Archive for category inspiration
Gilbert and George photographed every body fluid they could of their own under a microscope, to create this piece. This might be to add to their previous pieces of anger, sex and decay that their mostly known for.
After leaving art school they had little money and little known fame. They decided to send friends and other people postcards inviting them to their performance of, say ‘Gilbert and George Drinking Tea’, and the friends would turn up and literally watch them drink tea. They then became the living sculptures. Other acts included singing and more drinking, be it tea or Gin. This idea then became photographs and other images.
The idea behind using blood, sweat, urine and other bodily fluids in their work came from the notion that we should accept ourselves in every way. Also whilst looking at their fluids under microscopes they noticed that they contained forms and shapes appearing like swords and daggers in the sweat. Furthermore it became about you and you is not just in the head or heart it is all over us, we are made up of it not just in certain areas and without these functioning we would not be alive.
Furthermore all of their artwork became visual letters, they were speaking to the viewer not just a composition, they are the subject of all our thoughts, trying to put their thoughts on the wall.
Consequently they decide to collect images of things that interest them both and then find the moral dimensions within to tell the story, rather than based on there aesthetic appeal. These images then go into an image bank where they are put in contact sheet form and put onto tables for them to see and order.
In terms of organising the layout of their exhibitions they set out the images in a away that guides the viewer from room to room and within each room they create an emotional experience to the viewer so that the audience do not forget the image or display. The idea of forgetting an image displayed by the pair is seen as failure to them both, as in what’s the point of displaying something if the viewer is not going to remember the pieces afterwards.
The idea of the large scale pictures was a method of showing vast amount of small images in one big piece. Also the separate grid format made it easier for the pair to transport the collect around the world. Consequently this large piece grid format gave the pair a chance to have some control over the composition. This meant that the audience was not completely free to look around the image as they pleases. Therefore Gilbert & George could have some discipline and control over the emotions and feelings given to the audience as well as an order for it.
One of my main influences is David Hilliard.
In his images he uses triptychs to explore his life and the lives of those around him. This he claims creates an order to the chaos in the world whilst concentrating on the personal. I couldn’t put it more clearly than the man himself so: “the work strikes a balance between autobiography and fiction. Within the photographs physical distance is often manipulated to represent emotional distance. The casual glances people share can take on a deeper significance, and what initially appears subjective and intimate is quite often a commentary on the larger contours of life.” (Hilliard)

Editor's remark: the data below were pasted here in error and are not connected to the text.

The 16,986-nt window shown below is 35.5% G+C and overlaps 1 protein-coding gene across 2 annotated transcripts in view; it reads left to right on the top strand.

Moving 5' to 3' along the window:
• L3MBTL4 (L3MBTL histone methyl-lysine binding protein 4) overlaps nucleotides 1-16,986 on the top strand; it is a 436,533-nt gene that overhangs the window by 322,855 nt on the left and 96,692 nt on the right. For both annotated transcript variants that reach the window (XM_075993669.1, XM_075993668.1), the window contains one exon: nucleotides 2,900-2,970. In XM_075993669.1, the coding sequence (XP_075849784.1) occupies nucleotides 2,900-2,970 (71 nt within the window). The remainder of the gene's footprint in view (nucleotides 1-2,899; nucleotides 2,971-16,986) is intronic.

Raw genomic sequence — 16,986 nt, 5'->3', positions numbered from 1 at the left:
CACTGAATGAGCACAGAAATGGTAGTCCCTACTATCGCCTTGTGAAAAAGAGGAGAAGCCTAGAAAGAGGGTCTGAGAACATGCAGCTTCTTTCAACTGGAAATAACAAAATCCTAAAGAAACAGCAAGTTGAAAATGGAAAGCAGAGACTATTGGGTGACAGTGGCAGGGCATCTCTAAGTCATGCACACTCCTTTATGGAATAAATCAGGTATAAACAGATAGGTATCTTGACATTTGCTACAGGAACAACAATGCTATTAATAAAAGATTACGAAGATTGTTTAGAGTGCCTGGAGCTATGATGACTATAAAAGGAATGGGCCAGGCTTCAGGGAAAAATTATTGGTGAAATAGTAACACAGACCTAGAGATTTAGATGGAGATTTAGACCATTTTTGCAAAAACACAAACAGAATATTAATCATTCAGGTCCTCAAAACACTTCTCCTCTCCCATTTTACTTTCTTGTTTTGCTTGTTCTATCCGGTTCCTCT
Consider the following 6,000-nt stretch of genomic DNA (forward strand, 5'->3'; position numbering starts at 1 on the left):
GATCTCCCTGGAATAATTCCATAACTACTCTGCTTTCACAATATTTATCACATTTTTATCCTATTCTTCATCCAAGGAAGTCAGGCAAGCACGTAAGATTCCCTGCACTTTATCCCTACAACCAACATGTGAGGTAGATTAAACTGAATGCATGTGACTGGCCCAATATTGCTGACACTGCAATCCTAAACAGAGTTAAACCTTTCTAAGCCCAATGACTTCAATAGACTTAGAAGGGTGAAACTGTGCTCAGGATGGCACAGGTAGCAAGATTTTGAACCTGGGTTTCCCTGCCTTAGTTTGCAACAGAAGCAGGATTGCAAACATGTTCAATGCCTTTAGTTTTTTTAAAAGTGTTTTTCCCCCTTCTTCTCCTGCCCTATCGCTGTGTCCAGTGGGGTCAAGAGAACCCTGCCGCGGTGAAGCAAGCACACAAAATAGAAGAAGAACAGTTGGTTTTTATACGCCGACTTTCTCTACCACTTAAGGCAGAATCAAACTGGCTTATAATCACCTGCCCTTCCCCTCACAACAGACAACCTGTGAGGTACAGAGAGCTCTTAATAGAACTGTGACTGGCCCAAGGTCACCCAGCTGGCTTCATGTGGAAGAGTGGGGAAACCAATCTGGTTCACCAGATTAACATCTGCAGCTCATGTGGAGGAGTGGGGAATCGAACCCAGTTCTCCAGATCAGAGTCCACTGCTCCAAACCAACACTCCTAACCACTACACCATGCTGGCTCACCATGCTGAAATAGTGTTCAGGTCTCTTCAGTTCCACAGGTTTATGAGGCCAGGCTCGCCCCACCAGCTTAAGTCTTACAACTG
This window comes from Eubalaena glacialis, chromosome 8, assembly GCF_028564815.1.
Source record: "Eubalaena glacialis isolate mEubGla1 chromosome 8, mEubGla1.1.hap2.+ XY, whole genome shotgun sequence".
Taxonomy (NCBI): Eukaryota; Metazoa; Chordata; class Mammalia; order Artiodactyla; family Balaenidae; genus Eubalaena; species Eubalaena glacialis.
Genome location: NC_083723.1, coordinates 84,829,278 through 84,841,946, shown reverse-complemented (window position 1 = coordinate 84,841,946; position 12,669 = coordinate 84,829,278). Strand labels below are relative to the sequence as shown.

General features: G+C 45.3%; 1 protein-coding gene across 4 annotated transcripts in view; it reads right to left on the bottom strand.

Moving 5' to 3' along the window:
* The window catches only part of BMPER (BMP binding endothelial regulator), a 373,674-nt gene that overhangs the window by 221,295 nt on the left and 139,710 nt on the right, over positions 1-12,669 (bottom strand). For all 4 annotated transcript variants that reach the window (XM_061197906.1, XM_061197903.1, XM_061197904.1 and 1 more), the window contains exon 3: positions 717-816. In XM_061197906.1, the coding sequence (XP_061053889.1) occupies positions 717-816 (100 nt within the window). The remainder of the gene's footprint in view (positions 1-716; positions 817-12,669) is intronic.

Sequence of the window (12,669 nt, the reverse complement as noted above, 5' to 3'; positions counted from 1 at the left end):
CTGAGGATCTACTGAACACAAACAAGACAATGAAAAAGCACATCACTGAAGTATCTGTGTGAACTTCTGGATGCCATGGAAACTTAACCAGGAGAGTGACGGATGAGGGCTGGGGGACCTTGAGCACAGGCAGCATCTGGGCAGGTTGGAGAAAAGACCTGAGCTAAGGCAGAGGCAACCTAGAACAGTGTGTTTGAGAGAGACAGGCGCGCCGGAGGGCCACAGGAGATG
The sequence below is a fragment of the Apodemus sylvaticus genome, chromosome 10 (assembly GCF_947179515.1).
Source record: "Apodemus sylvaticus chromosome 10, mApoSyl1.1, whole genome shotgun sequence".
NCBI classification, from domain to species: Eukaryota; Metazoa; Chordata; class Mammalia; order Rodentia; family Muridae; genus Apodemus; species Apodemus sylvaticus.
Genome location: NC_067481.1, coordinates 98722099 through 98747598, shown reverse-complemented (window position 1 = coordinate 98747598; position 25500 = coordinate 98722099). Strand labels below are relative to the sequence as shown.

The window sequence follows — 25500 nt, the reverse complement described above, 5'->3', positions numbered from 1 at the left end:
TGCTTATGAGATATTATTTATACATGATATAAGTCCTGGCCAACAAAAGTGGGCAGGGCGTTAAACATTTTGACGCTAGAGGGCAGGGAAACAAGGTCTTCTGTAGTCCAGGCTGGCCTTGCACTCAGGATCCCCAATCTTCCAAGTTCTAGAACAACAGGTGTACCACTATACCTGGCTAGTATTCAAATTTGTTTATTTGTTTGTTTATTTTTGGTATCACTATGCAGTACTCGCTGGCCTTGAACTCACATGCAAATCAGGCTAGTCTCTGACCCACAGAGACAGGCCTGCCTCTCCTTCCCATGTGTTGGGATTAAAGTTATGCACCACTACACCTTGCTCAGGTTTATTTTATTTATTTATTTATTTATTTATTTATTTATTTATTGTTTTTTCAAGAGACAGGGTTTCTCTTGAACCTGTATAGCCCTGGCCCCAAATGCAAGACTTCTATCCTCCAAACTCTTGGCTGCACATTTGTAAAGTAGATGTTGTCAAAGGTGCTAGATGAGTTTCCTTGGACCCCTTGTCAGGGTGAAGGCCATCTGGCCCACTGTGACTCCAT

He states “This sequencing of photographs and shifting of focal planes allows me the luxury of guiding the viewer across the photograph, directing their eye; an effect which could not be achieved through a single image.”. Which is what I try and create through my images by using the narrative to guide the person through.
Hilliard, David (-) David Hilliard Photography, http://www.davidhilliard.com/about.html, 18th January 2011
With Melissa Rodwell’s image above inspired me by trying to use lighting on one side and using the space on the left. The lighting gives the model form and a shape. Also some 1940’s photographers have used shadows across the person to show the shape of the model to bring back feminism.
To try something different and new to my images I want to try a mixture of the above images in a studio. The reason for choosing the studio over location for these type of images is that I can control the light more easily for these situations and also easier to hide the tripods that will hold the studio lights to create the starburst of light. The idea of the starburst will bring the 1940’s style into the modern times as it will act like modern paparazzi flash guns going off.
Further more some of the photographers I looked at previously have used a studio to create the images. Therefore I want to try a studio shoot to gain the diversity and range of the photographers I have research. This will give me two different types of images to work with and pursue if necessary.
The video is well worth a watch in itself.